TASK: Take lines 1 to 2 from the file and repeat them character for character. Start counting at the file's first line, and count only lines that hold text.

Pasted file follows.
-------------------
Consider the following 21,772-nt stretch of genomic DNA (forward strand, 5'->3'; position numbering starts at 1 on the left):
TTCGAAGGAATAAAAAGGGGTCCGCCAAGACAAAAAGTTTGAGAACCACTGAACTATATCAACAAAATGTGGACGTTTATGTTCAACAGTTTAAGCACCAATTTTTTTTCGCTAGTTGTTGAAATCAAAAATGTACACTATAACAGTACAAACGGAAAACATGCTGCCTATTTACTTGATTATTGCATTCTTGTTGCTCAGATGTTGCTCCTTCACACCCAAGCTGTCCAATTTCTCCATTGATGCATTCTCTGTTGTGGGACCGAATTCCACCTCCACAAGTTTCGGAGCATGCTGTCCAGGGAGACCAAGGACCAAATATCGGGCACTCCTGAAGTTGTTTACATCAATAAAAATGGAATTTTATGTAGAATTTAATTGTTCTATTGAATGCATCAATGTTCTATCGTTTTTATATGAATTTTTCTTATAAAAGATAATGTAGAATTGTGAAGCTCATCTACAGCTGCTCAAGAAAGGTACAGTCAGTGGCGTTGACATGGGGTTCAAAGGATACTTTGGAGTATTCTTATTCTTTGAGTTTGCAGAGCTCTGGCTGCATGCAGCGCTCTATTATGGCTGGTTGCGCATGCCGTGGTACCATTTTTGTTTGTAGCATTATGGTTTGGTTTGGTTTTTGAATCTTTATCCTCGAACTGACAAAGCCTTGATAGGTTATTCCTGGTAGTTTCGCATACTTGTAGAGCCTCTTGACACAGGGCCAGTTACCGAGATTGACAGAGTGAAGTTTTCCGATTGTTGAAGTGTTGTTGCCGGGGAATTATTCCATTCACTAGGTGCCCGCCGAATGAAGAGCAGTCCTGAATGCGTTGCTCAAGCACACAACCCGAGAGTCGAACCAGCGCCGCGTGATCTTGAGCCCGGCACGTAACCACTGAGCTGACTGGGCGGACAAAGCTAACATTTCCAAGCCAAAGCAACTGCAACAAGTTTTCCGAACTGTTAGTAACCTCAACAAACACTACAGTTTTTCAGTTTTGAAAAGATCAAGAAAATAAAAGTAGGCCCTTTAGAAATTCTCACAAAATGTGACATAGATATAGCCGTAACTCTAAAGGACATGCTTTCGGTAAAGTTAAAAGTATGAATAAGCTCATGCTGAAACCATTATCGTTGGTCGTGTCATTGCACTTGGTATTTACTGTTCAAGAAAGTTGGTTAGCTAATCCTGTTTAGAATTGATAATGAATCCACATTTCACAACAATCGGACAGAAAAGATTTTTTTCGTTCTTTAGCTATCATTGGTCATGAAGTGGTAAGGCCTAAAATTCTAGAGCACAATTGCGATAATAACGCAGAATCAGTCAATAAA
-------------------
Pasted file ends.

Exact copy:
Consider the following 21,772-nt stretch of genomic DNA (forward strand, 5'->3'; position numbering starts at 1 on the left):
TTCGAAGGAATAAAAAGGGGTCCGCCAAGACAAAAAGTTTGAGAACCACTGAACTATATCAACAAAATGTGGACGTTTATGTTCAACAGTTTAAGCACCAATTTTTTTTCGCTAGTTGTTGAAATCAAAAATGTACACTATAACAGTACAAACGGAAAACATGCTGCCTATTTACTTGATTATTGCATTCTTGTTGCTCAGATGTTGCTCCTTCACACCCAAGCTGTCCAATTTCTCCATTGATGCATTCTCTGTTGTGGGACCGAATTCCACCTCCACAAGTTTCGGAGCATGCTGTCCAGGGAGACCAAGGACCAAATATCGGGCACTCCTGAAGTTGTTTACATCAATAAAAATGGAATTTTATGTAGAATTTAATTGTTCTATTGAATGCATCAATGTTCTATCGTTTTTATATGAATTTTTCTTATAAAAGATAATGTAGAATTGTGAAGCTCATCTACAGCTGCTCAAGAAAGGTACAGTCAGTGGCGTTGACATGGGGTTCAAAGGATACTTTGGAGTATTCTTATTCTTTGAGTTTGCAGAGCTCTGGCTGCATGCAGCGCTCTATTATGGCTGGTTGCGCATGCCGTGGTACCATTTTTGTTTGTAGCATTATGGTTTGGTTTGGTTTTTGAATCTTTATCCTCGAACTGACAAAGCCTTGATAGGTTATTCCTGGTAGTTTCGCATACTTGTAGAGCCTCTTGACACAGGGCCAGTTACCGAGATTGACAGAGTGAAGTTTTCCGATTGTTGAAGTGTTGTTGCCGGGGAATTATTCCATTCACTAGGTGCCCGCCGAATGAAGAGCAGTCCTGAATGCGTTGCTCAAGCACACAACCCGAGAGTCGAACCAGCGCCGCGTGATCTTGAGCCCGGCACGTAACCACTGAGCTGACTGGGCGGACAAAGCTAACATTTCCAAGCCAAAGCAACTGCAACAAGTTTTCCGAACTGTTAGTAACCTCAACAAACACTACAGTTTTTCAGTTTTGAAAAGATCAAGAAAATAAAAGTAGGCCCTTTAGAAATTCTCACAAAATGTGACATAGATATAGCCGTAACTCTAAAGGACATGCTTTCGGTAAAGTTAAAAGTATGAATAAGCTCATGCTGAAACCATTATCGTTGGTCGTGTCATTGCACTTGGTATTTACTGTTCAAGAAAGTTGGTTAGCTAATCCTGTTTAGAATTGATAATGAATCCACATTTCACAACAATCGGACAGAAAAGATTTTTTTCGTTCTTTAGCTATCATTGGTCATGAAGTGGTAAGGCCTAAAATTCTAGAGCACAATTGCGATAATAACGCAGAATCAGTCAATAAA